A 2016 study from realty site Redfin seems to support Dunne’s point. The study took into account more than 1 million home sales between January 2014 and April 2016 and found that homes with higher walk scores tend to have higher sales prices than comparable homes in less walkable areas. One walk score point can increase a home’s price by an average of $3,250. In Chicago, the study found an increase of one walk score point can bump a home’s price by $2,437.

I intentionally cited the broader data from the article (and not just the anecdotes from buyers, realtors, and local suburbs) because there should be an open question involved with this article: do we have a certified trend toward more walkable suburbs? Do we have clear population data showing people moving to walkable suburbs rather than other places? For a variety of reasons, including enhancing local tax bases and environmental concerns, this has indeed been an emphasis in a number of suburbs across the United States in recent decades. But, I would also guess that it is primarily in suburbs that have more traditional downtowns and mass transit options. In the Chicago region, this means the “surban” experience is easier to create in communities founded before World War II and along the major passenger railroad lines.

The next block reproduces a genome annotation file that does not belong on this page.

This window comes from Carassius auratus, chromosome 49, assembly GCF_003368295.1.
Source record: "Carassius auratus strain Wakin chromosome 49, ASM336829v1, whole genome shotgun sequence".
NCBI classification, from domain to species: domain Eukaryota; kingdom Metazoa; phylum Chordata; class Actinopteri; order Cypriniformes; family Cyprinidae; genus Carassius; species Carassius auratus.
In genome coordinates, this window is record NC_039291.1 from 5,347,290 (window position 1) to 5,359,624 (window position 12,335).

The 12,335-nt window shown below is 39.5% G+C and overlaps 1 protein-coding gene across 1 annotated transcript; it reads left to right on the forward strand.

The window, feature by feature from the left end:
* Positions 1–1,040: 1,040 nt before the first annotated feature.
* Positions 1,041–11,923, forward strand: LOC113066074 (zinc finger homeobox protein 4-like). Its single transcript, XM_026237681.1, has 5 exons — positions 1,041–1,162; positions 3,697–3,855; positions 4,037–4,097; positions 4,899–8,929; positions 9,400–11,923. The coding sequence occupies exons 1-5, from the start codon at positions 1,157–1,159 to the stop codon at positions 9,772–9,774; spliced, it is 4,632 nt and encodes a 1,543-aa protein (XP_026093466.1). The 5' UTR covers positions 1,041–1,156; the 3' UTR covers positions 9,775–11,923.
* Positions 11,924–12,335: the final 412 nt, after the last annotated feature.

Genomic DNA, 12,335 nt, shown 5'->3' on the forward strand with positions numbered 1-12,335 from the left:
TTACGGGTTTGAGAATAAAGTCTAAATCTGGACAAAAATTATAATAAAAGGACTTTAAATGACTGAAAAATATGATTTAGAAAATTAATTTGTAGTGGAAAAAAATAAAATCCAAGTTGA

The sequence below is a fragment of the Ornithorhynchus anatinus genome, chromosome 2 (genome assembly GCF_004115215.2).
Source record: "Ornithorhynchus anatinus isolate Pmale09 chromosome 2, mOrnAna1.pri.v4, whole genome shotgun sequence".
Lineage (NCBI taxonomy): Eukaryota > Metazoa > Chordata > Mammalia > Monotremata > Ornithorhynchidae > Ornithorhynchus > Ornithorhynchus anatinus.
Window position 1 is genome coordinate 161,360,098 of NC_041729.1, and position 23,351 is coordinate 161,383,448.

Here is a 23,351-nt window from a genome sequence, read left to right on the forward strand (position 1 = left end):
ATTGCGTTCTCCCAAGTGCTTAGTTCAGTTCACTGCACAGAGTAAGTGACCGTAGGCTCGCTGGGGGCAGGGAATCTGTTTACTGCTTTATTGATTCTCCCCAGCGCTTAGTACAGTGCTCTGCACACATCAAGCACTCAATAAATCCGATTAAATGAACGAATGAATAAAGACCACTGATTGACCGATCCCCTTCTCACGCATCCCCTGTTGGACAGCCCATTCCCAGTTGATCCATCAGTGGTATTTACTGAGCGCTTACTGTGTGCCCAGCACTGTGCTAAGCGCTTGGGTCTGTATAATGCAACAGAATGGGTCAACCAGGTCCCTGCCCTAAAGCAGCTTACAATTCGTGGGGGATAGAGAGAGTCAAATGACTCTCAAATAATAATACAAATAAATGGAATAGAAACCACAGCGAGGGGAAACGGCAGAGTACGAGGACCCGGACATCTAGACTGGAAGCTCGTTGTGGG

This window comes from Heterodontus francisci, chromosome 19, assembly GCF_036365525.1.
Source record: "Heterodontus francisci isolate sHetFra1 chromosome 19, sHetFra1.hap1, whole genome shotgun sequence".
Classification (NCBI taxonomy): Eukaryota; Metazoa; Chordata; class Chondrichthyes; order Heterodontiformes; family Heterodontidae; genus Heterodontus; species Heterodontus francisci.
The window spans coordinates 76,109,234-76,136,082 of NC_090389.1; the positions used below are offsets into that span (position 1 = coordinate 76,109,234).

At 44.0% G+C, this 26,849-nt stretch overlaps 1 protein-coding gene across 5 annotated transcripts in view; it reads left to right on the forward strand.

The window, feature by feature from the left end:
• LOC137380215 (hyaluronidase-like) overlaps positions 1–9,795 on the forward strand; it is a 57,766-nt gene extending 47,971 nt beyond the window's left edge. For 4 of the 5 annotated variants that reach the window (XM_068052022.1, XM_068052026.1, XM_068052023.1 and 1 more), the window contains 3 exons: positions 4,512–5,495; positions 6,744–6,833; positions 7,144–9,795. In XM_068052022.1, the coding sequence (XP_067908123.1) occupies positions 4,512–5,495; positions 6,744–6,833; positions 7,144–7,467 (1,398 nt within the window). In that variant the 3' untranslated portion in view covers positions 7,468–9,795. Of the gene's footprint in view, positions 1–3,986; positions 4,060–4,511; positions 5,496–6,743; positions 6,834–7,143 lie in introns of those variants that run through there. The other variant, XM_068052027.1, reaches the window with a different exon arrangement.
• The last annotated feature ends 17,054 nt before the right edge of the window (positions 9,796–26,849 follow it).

This possible shift also does not fit easily into the common narrative that suburbs and cities are locked in mortal combat and there are clear winners and losers. What if in the long term Americans want some of both city and suburban life: a little less density, a single-family home with a yard, a smaller town or city where they feel they can influence local government or organizations if need be, and also walkable and not just a bedroom suburb? Arguably, this tension has been behind the American suburbs for over a century: Americans want a mix of urban and country life. A denser suburbia may just be the newest manifestation of this ongoing balance.

Social change through a bureaucratic manual

Producing a manual may not seem like an effective pathway to social change but it can help in certain areas, such as new standards for bicycling in American cities: